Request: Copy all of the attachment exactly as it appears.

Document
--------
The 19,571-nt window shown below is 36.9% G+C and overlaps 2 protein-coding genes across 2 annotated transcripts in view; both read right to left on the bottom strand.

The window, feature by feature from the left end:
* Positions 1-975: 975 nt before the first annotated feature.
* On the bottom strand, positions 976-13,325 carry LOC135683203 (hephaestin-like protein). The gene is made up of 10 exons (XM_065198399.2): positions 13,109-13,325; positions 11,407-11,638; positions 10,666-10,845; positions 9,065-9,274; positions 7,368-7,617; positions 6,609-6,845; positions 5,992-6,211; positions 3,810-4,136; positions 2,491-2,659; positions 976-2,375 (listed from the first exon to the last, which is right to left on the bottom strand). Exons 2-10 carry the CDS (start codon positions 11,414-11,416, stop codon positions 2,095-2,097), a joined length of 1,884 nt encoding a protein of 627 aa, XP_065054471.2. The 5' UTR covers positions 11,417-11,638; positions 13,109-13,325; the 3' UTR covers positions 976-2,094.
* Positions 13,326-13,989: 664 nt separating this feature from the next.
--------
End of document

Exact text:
The 19,571-nt window shown below is 36.9% G+C and overlaps 2 protein-coding genes across 2 annotated transcripts in view; both read right to left on the bottom strand.

The window, feature by feature from the left end:
* Positions 1-975: 975 nt before the first annotated feature.
* On the bottom strand, positions 976-13,325 carry LOC135683203 (hephaestin-like protein). The gene is made up of 10 exons (XM_065198399.2): positions 13,109-13,325; positions 11,407-11,638; positions 10,666-10,845; positions 9,065-9,274; positions 7,368-7,617; positions 6,609-6,845; positions 5,992-6,211; positions 3,810-4,136; positions 2,491-2,659; positions 976-2,375 (listed from the first exon to the last, which is right to left on the bottom strand). Exons 2-10 carry the CDS (start codon positions 11,414-11,416, stop codon positions 2,095-2,097), a joined length of 1,884 nt encoding a protein of 627 aa, XP_065054471.2. The 5' UTR covers positions 11,417-11,638; positions 13,109-13,325; the 3' UTR covers positions 976-2,094.
* Positions 13,326-13,989: 664 nt separating this feature from the next.